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category: Social Science
published: Jan 2015
publisher: UBC Press


Race, Recognition, and the Struggle for Indigenous Peoplehood

by Chris Andersen

tagged: native american studies, discrimination & race relations

Ask any Canadian what “Métis” means, and they will likely say “mixed race.” Canadians consider Métis mixed in ways that other Indigenous people are not, and the census and courts have premised their recognition of Métis status on this race-based understanding. Andersen argues that Canada got it wrong. From its roots deep in the colonial past, the idea of Métis as mixed has slowly pervaded the Canadian consciousness until it settled in the realm of common sense. In the process, “Métis” has become a racial category rather than the identity of an Indigenous people with a shared sense of history and culture.

About the Author

Chris Andersen is a professor in the Faculty of Native Studies at the University of Alberta and the Editor of Aboriginal Policy Studies. He is the author of ?Métis?: Race, Recognition and the Struggle for Indigenous Peoplehood.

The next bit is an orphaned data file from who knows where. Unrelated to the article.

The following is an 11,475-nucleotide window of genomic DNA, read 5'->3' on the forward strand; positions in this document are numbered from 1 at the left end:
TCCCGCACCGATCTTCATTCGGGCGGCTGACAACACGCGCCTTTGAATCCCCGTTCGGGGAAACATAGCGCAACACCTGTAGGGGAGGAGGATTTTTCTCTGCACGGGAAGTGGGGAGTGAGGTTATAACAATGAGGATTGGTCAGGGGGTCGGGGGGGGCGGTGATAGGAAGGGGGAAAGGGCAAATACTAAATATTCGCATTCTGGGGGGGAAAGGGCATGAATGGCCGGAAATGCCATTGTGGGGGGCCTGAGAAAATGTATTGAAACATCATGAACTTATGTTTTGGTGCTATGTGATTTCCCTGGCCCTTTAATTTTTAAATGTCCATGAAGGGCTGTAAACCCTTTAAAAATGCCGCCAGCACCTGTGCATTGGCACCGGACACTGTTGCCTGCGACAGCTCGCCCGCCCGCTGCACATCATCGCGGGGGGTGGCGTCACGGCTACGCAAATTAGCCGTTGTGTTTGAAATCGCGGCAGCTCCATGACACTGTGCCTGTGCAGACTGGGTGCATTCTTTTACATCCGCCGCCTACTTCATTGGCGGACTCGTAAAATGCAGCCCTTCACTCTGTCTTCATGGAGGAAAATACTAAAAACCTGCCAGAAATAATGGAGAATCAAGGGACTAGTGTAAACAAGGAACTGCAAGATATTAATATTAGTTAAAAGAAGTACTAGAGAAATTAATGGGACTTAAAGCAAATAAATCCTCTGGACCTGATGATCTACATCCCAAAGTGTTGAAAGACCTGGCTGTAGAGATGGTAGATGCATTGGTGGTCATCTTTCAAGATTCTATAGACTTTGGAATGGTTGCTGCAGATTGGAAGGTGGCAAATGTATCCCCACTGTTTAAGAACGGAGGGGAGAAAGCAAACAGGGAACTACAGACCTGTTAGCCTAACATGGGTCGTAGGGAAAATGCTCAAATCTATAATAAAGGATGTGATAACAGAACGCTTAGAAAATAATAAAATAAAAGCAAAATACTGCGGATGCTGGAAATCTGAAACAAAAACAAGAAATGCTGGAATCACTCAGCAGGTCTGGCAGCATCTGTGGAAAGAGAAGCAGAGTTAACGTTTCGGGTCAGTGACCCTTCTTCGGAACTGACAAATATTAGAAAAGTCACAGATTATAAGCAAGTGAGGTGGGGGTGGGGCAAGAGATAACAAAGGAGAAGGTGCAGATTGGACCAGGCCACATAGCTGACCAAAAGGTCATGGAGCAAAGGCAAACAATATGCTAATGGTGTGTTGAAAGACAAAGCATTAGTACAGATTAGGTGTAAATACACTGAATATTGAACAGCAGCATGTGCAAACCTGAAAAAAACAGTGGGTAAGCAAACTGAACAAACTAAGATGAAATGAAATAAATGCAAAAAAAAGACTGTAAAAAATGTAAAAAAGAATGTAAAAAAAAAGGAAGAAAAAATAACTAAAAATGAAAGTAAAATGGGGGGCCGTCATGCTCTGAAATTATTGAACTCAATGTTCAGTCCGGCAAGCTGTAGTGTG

Contributor Notes

Chris Andersen is an associate professor, the associate dean (research), and the director of the Rupertsland Centre for Métis Research in the Faculty of Native Studies at the University of Alberta. He is also the current editor of aboriginal policy studies, an online, peer-reviewed journal dedicated to publishing on Métis, non-Status Indian, and urban Aboriginal issues in Canada and abroad. He is co-editor of Indigenous in the City: Contemporary Identities and Cultural Innovation (UBC Press, 2013).

  • Winner, NAISA Best Subsequent Book Prize, NAISA
Editorial Reviews

Andersen does a superb job of engaging with the scholarship of the field, allowing the reader to gain a clear understanding of its historical trajectory and where Andersen’s work stands in comparison ... Métis is an important contribution and I expect that it will spur lively discussions, productive critiques, and shift the scholarship in the field.

— NAIS (Native American and Indigenous Studies) Journal, Vol. 2, No. 2, 2015

Andersen's book is thorough and deep, insightful and provocative. Some will find it unsettling. But, for anyone interested in questions of Métis identity, or more generally Indigenous rights in Canada, it is an essential read.

— Review of Constitutional Studies

“Métis” is, without a doubt, essential reading for everyone who studies the Métis, Indigeneity, and/or race and racialization as it provides a powerful critique of Métis racialization and an example of the impact of racialization on Indigenous nations.

— Acadiensis

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